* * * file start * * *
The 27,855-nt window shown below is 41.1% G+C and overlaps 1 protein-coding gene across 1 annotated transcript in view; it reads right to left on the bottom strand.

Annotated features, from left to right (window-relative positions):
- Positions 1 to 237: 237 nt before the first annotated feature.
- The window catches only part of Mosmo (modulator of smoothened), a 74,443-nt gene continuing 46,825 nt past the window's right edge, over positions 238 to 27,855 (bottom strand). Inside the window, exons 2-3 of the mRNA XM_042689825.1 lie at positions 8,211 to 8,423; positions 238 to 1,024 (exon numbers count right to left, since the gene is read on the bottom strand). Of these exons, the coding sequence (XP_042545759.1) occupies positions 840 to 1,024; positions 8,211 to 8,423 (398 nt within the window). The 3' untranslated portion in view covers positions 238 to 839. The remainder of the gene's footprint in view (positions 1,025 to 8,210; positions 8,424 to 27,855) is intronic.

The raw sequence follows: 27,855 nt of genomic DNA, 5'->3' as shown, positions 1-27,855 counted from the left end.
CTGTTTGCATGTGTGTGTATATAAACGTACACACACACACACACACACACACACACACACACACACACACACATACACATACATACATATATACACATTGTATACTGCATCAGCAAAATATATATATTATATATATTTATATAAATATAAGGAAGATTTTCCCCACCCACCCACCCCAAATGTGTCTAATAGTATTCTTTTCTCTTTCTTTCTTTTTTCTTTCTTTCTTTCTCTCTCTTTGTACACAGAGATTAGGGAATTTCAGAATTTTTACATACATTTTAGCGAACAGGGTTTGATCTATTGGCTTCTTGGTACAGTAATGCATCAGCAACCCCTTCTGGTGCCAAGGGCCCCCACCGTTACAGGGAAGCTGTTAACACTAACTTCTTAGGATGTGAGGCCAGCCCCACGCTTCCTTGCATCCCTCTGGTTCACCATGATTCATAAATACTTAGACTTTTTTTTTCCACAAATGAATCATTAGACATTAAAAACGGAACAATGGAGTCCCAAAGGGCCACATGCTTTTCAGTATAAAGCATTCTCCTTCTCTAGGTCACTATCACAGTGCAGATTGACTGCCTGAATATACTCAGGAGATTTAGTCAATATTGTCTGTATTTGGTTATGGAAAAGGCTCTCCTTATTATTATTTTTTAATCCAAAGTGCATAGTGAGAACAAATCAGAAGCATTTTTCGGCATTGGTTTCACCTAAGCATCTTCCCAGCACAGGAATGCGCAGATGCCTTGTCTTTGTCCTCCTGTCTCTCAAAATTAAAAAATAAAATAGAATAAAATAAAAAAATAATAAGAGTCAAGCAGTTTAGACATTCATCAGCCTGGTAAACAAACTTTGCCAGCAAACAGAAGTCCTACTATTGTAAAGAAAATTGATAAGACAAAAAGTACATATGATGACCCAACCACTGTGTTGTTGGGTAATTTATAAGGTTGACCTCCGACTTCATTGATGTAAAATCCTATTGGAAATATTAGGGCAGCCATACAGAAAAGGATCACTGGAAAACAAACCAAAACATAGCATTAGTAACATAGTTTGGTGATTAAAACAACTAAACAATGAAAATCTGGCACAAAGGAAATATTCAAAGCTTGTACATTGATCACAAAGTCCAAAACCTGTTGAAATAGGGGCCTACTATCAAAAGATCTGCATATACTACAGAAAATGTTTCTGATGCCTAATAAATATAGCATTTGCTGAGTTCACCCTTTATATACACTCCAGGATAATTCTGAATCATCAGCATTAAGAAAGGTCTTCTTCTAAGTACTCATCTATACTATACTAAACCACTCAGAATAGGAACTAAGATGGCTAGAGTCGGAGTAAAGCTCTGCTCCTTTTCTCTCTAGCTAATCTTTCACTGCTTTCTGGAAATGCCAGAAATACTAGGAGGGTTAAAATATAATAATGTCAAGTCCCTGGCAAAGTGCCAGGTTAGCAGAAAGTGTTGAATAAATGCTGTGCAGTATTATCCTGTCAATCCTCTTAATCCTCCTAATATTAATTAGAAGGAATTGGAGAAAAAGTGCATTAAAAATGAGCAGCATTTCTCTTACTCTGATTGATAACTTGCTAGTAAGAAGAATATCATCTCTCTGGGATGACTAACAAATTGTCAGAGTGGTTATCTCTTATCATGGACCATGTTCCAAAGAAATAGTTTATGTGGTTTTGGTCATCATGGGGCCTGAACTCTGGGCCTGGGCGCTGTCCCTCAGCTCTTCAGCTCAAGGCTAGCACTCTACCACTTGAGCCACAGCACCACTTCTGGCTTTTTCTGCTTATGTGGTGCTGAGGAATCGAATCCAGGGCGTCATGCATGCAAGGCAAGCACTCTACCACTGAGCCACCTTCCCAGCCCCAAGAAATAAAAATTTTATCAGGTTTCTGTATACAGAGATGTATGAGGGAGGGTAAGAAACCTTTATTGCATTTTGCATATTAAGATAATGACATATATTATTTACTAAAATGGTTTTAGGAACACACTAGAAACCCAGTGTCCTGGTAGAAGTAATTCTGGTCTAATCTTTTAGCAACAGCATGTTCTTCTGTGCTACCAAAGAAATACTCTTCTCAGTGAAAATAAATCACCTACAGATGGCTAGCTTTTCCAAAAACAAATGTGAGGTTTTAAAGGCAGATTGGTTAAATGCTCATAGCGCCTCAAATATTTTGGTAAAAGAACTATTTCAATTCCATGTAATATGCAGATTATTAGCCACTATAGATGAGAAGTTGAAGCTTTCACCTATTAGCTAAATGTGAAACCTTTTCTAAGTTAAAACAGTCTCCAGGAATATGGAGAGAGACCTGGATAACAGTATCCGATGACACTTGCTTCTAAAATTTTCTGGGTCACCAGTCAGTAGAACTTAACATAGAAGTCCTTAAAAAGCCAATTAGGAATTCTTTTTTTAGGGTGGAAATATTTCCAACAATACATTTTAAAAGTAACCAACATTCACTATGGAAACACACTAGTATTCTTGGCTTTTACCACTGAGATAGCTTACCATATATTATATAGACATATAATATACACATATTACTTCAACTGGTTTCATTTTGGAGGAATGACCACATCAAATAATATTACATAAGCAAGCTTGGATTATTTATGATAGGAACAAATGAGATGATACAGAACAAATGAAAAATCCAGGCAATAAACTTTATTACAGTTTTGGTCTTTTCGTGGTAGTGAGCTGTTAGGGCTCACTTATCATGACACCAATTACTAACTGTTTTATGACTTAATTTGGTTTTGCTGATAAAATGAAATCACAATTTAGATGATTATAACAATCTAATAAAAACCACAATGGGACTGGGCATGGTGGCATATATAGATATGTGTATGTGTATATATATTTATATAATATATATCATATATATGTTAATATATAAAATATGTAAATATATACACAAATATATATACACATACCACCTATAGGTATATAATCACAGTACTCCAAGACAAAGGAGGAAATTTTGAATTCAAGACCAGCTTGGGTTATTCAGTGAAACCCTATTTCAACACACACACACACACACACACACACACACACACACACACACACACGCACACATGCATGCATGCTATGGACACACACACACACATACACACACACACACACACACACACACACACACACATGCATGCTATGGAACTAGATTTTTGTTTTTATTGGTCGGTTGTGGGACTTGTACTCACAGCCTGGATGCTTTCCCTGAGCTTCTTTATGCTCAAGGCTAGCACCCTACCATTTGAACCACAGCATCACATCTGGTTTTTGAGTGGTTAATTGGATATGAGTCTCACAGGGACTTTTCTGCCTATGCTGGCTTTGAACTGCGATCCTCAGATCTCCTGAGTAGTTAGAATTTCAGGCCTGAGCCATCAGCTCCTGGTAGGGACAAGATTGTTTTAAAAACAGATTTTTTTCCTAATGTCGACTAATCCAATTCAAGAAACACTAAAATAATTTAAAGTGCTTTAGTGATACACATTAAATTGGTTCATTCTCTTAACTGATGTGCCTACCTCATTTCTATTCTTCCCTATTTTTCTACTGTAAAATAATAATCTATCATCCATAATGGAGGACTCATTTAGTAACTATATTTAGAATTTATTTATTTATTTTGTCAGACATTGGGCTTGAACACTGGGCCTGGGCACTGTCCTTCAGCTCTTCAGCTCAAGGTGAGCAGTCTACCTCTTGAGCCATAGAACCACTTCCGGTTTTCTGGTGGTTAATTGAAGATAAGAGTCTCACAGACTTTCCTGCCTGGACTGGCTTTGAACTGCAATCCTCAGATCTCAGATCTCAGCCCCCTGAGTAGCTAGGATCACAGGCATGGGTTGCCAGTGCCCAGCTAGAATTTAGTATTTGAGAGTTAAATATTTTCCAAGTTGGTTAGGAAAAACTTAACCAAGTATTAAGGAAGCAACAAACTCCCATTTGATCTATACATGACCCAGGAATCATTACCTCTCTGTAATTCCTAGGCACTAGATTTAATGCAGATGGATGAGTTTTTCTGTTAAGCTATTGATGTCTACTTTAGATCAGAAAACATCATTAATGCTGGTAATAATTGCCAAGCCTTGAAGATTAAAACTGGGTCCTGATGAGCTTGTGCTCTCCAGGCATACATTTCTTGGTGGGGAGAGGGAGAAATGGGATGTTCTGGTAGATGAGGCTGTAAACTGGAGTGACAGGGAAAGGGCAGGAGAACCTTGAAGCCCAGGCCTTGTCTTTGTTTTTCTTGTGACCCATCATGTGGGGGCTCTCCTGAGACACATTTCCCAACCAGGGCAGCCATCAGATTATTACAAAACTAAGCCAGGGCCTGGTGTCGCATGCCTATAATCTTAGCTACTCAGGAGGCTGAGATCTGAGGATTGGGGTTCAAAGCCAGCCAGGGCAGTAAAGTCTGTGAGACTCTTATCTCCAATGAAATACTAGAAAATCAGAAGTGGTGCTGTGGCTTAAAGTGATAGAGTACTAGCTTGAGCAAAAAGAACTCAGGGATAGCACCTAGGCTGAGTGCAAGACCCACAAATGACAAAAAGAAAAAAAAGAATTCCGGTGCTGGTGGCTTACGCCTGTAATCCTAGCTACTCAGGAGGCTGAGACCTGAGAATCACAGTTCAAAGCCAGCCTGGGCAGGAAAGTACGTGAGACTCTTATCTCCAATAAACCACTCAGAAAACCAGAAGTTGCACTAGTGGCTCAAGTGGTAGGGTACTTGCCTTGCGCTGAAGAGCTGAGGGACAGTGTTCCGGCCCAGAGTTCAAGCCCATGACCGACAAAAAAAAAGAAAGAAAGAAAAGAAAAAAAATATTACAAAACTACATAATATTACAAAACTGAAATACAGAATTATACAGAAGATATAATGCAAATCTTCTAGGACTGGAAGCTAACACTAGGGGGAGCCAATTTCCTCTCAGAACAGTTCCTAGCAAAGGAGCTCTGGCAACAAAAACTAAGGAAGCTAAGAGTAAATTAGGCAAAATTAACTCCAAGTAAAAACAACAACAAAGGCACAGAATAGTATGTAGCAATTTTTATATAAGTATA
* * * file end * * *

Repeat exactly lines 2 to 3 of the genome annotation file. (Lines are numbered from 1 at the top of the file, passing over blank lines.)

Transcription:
Annotated features, from left to right (window-relative positions):
- Positions 1 to 237: 237 nt before the first annotated feature.